Knowledge in Crisis
An FWF Cluster of Excellence
Central European University, University of Vienna, University of Graz, University of Salzburg
Knowledge is the ultimate human resource: without knowledge we cannot effectively manage the environment, our cities, healthcare, governments, education systems, science, culture and everything else. Knowledge is what makes our societies flourish and grow.
But we face a crisis of knowledge today. Our claims to knowledge, both scientific and non-scientific, are threatened by challenges from new technology, from worldwide political volatility, from scepticism about science and from other more theoretical ideas. Our collective grasp of the role of knowledge in our lives is being seriously challenged — and yet, to solve the large problems that we face today, we need knowledge, and scientific knowledge, more than ever.
Philosophy in the last century or so has frequently made progress by a process of specialisation: the discipline breaks down into sub-disciplines, and problems are broken down into smaller problems to make them more tractable. The theory of knowledge (epistemology) has been no exception: the latest developments in epistemology have created many sub-branches of the subject, and this is undeniably progress. But the risk is that we can lose sight of the bigger picture, the overwhelming significance of knowledge to our practical and theoretical relationship to the world.
The Knowledge in Crisis project is based on the assumption that we need to take a broader and deeper philosophical approach: we need to connect areas of philosophy which are often isolated from one another. We need to connect epistemology with the philosophy of science and technology, the philosophies of mind and language, with political philosophy, ethics, the philosophy of education, social philosophy, and metaphysics. Only by combining resources from a wide variety of areas of philosophy can we start to address this crisis in a systematic way.
Research questions and aims
The overall aim of the Cluster is to systematically understand the crisis of knowledge in all its manifestations, and to look for ways to combat it and to rebuild our relationship to knowledge. In pursuit of this overall aim, the Cluster will address a wide range of research questions, which articulate its more specific research objectives. A unique feature of the Cluster will be the ways in which all of the various research questions are interrelated, forming a a dense but focussed criss-cross structure: questions in philosophy of language and mind (for example) connect with questions in ethics or social and political philosophy, all under the overall objective of understanding knowledge, its applications, its uses and abuses, and the crisis in which knowledge currently finds itself.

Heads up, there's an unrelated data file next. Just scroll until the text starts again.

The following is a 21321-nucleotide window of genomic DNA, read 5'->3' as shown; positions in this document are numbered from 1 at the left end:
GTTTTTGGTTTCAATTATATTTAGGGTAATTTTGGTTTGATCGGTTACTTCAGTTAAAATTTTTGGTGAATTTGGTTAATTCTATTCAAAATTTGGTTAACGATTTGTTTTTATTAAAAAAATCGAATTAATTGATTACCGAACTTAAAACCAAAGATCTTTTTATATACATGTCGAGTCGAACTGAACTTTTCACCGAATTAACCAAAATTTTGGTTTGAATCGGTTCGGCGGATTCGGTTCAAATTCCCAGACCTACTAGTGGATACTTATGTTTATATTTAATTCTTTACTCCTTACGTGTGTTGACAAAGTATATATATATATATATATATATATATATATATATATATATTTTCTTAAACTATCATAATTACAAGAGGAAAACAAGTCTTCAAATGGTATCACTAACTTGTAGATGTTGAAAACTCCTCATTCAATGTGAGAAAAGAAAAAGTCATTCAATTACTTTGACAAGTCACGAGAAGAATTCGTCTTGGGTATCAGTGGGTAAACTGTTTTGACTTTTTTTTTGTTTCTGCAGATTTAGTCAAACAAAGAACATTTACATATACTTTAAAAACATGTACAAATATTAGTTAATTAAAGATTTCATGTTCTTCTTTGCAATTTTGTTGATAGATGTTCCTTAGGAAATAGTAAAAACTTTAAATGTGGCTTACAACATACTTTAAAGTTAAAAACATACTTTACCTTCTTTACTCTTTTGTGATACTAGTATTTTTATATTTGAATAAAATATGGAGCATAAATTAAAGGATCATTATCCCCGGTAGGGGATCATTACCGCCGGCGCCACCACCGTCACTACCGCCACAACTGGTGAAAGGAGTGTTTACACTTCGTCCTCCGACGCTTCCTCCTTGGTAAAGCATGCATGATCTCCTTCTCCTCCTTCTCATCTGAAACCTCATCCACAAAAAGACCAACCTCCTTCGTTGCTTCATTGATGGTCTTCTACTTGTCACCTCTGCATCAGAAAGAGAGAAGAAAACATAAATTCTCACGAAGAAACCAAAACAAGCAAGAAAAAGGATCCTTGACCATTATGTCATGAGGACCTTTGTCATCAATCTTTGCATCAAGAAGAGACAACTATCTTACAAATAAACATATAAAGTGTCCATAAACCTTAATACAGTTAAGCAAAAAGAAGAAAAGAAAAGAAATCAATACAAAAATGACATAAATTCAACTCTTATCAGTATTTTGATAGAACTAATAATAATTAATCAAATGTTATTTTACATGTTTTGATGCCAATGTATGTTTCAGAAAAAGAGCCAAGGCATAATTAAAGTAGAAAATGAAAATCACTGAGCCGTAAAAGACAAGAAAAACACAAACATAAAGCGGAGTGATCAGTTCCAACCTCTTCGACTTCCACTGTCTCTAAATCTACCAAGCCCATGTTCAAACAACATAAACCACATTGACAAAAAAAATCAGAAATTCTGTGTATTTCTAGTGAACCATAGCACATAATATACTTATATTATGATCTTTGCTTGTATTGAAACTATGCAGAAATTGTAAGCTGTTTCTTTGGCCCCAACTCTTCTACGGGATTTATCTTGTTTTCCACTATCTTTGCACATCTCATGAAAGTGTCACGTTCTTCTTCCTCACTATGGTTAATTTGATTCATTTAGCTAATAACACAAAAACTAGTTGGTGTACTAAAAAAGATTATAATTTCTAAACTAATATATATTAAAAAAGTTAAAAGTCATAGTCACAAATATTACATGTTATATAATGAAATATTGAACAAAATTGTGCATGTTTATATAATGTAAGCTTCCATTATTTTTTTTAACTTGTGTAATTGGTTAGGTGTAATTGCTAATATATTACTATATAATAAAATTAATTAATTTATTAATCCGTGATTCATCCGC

The Cluster contains six research areas, each of which addresses three significant research questions. The sub-projects are:
(1) The Reach of Human Knowledge, investigating how knowledge is constructed
(2) Knowledge Production in the Human Mind, investigating the knowing mind and its nature (3) Science and its Discontents, investigating the scientific endeavour and the critique of science
(4) Knowledge of Ethics and the Ethics of Knowledge, investigating the ethical dimension of the crisis
(5) Shared Humanity and Social Differences, investigating the social and human structures which enable knowledge
(6) Language, Truth and Knowledge, investigating how language relates to reality.
Research in philosophy proceeds by the systematic investigation of conceptual, linguistic, social, scientific, psychological, moral and political phenomena, with the aim of imposing an order or understanding on them. But in addition to these abstract analyses of phenomena, and normative proposals about how to tackle the crisis, the Cluster’s researchers will also, where relevant, absorb empirical research on the phenomena. For this reason, some parts of the project will be strongly interdisciplinary. Other parts will use historical research to extract insights about our predicament from the philosophers of the recent past.
This highly original project will address the crisis of knowledge by linking ideas from across the whole discipline of philosophy, in a way that never has been done before, in Austria or elsewhere. The guiding conviction is that the crisis of knowledge cannot be dealt with by epistemology alone, but needs a large-scale philosophical approach.
The Board of Directors of the Cluster are: Tim Crane (Director of Research), Katalin Farkas (Deputy Director of Research), Paulina Sliwa (Director of the Training Unit), Marian David, Max Kölbel, Hans Bernhard Schmid and Charlotte Werndl
In addition, there are 20 key researchers from the constituents institutions, and 18 more researchers will be appointed over the period of the project.
The Cluster of Excellence begins on 1 October 2023.